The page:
List-making is fun, but my list of the 10 greatest photobooks has dozens of them. It starts with Photographs of British Algae, the first photobook in history, and ends with Ma Vie Va Changer, the best one published this decade. But, which books should I choose in between? What is a great photobook? I tried different strategies – starting with a very boring list with all the usual suspects – but everything seemed utterly arbitrary. The list never felt right because I always focused on those that didn't make it. I noticed that I felt sad when certain books weren't in the list. Somehow I felt a more personal connection to them. In the end I decided to embrace this subjectivity.

Tom Claxton

Writer and editor, USA

Alec Soth, Sleeping by The Mississippi, 2004.

Awoiska van der Molen, Sequester, 2014.

Chris Killip, In Flagrante, 1988.

John Divola, Dogs Chasing My Car in The Desert, 2004.

Ken Schles, Invisible City, 1988.

Michael Schmidt, Lebensmittel, 2012.

Paul Graham, Al: The Great North Road, 1983.

Richard Billingham, Ray's a Laugh, 1996.

Stephen Gill, Hackney Wick, 2005.

Vanessa Winship, She Dances on Jackson, 2013.

Louise Clements

Curator, UK

Larry Sultan and Mike Mandel, Evidence, 1977.

Leiko Shiega, Rasen Kaigan, 2013.

Zhao Renhui, A Guide to the Flora and Fauna of the World, 2013.

Will Steacy, Photographs Not Taken, 2012.

Mark Power, Die Mauer Ist Weg!, 2014.

Zhang Xiao, Coastline, 2011.

Bill Woods, Business,2008.

Masahisa Fukase, Ravens, 1986.

Lisa Barnard, Hyenas of the Battlefield, Machines in the Garden, 2015.

Regine Petersen, Find a Fallen Star, 2015.

Books that I revisit and talk about most often, which are well designed objects, with in-depth work.

Nicolas Codron

Bookseller, A Japanese Book, France

Takeji Iwamiya, Sado, 1962.

Kinsuke Shimada, Yukiguni, 1962.

Yoichi Midorikawa, Seto Inland Sea, 1962.

Kishin Shinoyama, 28 Girls by Kishin Shinoyama, 1968.

Ikko Narahara, Spain: Idai Naru Gogo / Grand Tarde, 1969.

Yukio Tabuchi, Designs of the Mountain, 1971.

Eikoh Hosoe, Ordeal by Roses Reedited, 1971.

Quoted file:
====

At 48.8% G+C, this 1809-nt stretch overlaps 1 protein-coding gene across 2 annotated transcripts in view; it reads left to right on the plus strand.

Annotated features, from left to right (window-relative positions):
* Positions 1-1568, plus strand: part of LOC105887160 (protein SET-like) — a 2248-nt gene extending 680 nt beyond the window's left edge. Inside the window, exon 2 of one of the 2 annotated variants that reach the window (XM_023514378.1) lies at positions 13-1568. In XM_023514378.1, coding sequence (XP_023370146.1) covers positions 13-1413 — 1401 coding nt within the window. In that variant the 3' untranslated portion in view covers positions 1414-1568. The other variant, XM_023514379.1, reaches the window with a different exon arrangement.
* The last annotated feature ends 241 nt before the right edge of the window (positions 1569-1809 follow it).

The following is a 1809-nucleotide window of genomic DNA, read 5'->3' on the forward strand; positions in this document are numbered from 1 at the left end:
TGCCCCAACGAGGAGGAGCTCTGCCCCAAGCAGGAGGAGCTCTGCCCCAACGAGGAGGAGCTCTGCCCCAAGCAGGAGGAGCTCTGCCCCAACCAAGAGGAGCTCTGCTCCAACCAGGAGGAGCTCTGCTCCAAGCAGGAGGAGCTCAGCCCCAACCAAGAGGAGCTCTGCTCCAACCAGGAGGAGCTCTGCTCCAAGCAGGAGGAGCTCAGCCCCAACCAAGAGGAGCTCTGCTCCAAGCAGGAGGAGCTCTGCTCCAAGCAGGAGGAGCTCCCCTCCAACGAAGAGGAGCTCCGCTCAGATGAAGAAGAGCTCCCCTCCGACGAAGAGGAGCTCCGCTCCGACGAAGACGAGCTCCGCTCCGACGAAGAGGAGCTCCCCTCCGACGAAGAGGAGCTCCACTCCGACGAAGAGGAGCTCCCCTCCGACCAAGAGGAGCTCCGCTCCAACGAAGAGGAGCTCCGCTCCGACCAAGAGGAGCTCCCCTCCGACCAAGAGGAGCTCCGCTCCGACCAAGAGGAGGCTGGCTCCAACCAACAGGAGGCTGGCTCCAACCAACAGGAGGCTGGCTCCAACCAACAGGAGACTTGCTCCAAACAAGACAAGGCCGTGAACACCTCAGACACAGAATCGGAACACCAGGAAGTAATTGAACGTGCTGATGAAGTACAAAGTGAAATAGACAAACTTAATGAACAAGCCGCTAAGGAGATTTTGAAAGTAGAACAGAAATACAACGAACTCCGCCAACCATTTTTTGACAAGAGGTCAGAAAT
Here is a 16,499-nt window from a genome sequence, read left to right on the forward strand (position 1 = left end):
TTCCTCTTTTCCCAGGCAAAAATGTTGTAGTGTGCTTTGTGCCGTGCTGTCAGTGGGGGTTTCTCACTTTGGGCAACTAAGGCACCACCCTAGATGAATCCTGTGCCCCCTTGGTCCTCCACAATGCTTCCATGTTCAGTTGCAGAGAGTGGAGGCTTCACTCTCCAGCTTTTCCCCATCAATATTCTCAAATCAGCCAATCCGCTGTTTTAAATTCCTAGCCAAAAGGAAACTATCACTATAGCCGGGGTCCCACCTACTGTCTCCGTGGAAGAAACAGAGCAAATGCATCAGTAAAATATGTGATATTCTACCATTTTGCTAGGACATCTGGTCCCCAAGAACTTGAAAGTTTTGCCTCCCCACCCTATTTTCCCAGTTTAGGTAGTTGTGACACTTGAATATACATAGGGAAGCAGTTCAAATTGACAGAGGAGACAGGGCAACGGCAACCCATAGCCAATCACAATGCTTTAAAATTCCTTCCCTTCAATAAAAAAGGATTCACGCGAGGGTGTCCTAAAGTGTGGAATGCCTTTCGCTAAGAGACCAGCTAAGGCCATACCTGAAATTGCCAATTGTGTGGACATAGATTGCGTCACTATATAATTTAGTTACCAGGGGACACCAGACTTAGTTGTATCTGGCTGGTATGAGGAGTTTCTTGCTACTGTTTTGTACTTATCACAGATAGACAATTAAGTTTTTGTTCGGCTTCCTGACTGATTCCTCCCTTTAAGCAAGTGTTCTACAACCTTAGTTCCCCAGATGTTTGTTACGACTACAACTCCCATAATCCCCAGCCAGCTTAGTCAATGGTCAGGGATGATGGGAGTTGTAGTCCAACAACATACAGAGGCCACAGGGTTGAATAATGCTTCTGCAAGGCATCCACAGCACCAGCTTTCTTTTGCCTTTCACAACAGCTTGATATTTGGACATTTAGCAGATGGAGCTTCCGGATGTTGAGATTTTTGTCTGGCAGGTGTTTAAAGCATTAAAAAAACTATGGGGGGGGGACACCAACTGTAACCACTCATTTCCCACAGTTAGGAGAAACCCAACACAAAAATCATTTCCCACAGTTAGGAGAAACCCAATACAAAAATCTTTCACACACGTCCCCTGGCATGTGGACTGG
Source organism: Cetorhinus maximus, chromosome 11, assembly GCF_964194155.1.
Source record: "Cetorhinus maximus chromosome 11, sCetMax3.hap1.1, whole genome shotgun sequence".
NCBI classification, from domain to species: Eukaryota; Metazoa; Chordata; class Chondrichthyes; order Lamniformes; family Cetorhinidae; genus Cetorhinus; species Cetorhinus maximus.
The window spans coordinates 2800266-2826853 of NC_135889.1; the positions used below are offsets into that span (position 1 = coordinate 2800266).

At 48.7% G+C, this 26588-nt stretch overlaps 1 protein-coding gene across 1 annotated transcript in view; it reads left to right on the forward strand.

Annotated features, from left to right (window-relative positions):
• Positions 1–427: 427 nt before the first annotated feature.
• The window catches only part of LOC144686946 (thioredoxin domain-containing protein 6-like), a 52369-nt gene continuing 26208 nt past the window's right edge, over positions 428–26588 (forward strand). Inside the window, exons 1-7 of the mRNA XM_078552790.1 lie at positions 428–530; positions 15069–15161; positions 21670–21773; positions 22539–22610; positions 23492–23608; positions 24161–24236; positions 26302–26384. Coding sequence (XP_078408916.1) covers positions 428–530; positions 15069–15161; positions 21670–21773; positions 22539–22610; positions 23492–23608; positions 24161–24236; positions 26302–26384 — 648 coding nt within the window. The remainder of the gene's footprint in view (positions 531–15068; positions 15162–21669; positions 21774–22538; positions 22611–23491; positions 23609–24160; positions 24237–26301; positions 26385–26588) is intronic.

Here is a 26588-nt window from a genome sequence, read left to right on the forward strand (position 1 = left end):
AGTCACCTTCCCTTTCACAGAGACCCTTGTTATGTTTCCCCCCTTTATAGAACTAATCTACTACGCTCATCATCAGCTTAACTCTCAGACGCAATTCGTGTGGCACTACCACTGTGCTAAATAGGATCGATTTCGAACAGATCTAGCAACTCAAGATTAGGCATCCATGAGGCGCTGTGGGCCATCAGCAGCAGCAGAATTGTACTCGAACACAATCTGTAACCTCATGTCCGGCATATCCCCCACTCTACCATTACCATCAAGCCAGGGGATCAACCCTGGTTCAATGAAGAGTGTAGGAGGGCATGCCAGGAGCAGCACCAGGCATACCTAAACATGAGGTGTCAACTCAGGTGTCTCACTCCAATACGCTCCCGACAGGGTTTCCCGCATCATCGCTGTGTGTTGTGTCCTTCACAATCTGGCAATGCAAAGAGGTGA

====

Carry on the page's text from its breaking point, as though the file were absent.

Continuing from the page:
Hajime Sawatari, Shojo Alice, 1973.

Kazuharu Harada, Kunihiro Takayama, Miyajima, 1978.

Nobuyoshi Araki, Erotos, 1993.

A selection of 10 outstanding Japanese photobooks, some celebrated works, some little-known (verging on unknown) titles, presented in an uninventive chronological order. In very few words: these books all have in common solid photowork and bookcrafting, and encompass a wide spectrum of interests: Taisho-nostalgic remote lifestyles depictions (Iwamiya, Shimada), travel and landscape (Midorikawa, Narahara, Tabuchi, Harada), landmark nude (Shinoyama, Araki), avant-garde book design/crafting (Midorikawa, Narahara, Hosoe), etc. Ah, and one scandalous narrative in a class of its own (Sawatari). 10 is all too few, but all in all this is just a starting point and a door that will lead, let us hope, the photobook lover where his or her curiosity counsels.

Rémi Coignet

Critic, France

Lewis Baltz, Candelstick Point, 1989.

Christian Boltanski, Le Club Mickey, 1991.

JH Engström, Trying to Dance, 2003.

Robert Frank, The Lines of my Hand, 1972.

Lee Friedlander, Self Portrait, 1970.

Nan Goldin, The Ballad of Sexual Dependency, 1986.

Paul Graham, A Shimmer of Possibility, 2007.

Kikuji Kawada, The Map, 1965.

Takuma Nakahira, For a Language to Come, 1970.

Christer Strömholm, Poste Restante, 1967.

For this list of my favorites books, I have decided to consider only books that are on my shelves whether first editions or reprints. To guide my choice, I asked myself which ones I’ll take with me on a desert island.

Jörg Colberg

Writer, USA

Nobuyoshi Araki, Erotos, 1993.

Richard Avedon & James Baldwin, Nothing Personal, 1964.

Katy Grannan, The Ninety Nine and The Nine, 2014.

Abigail Heyman, Growing Up Female, 1974.

Eikoh Hosoe, Man and Woman, 1961.

Kikuji Kawada, The Map, 1965.

Michael Schmidt, U-NI-TY, 1996.

Mark Steinmetz, Greater Atlanta/South East/South Central (ostensibly a trilogy of books, it's really just one book for me) 2007, 2008, 2009

Weegee (Arthur Fellig), Naked City, 1945.

Vanessa Winship, She Dances on Jackson, 2013.

I don't quite know what "greatest photobooks of all time" really means. But across the span of time and given what books I actually have access to, these are my top 10 favourite books.

Browse Photobook Poll Results:

(indexed by voter name)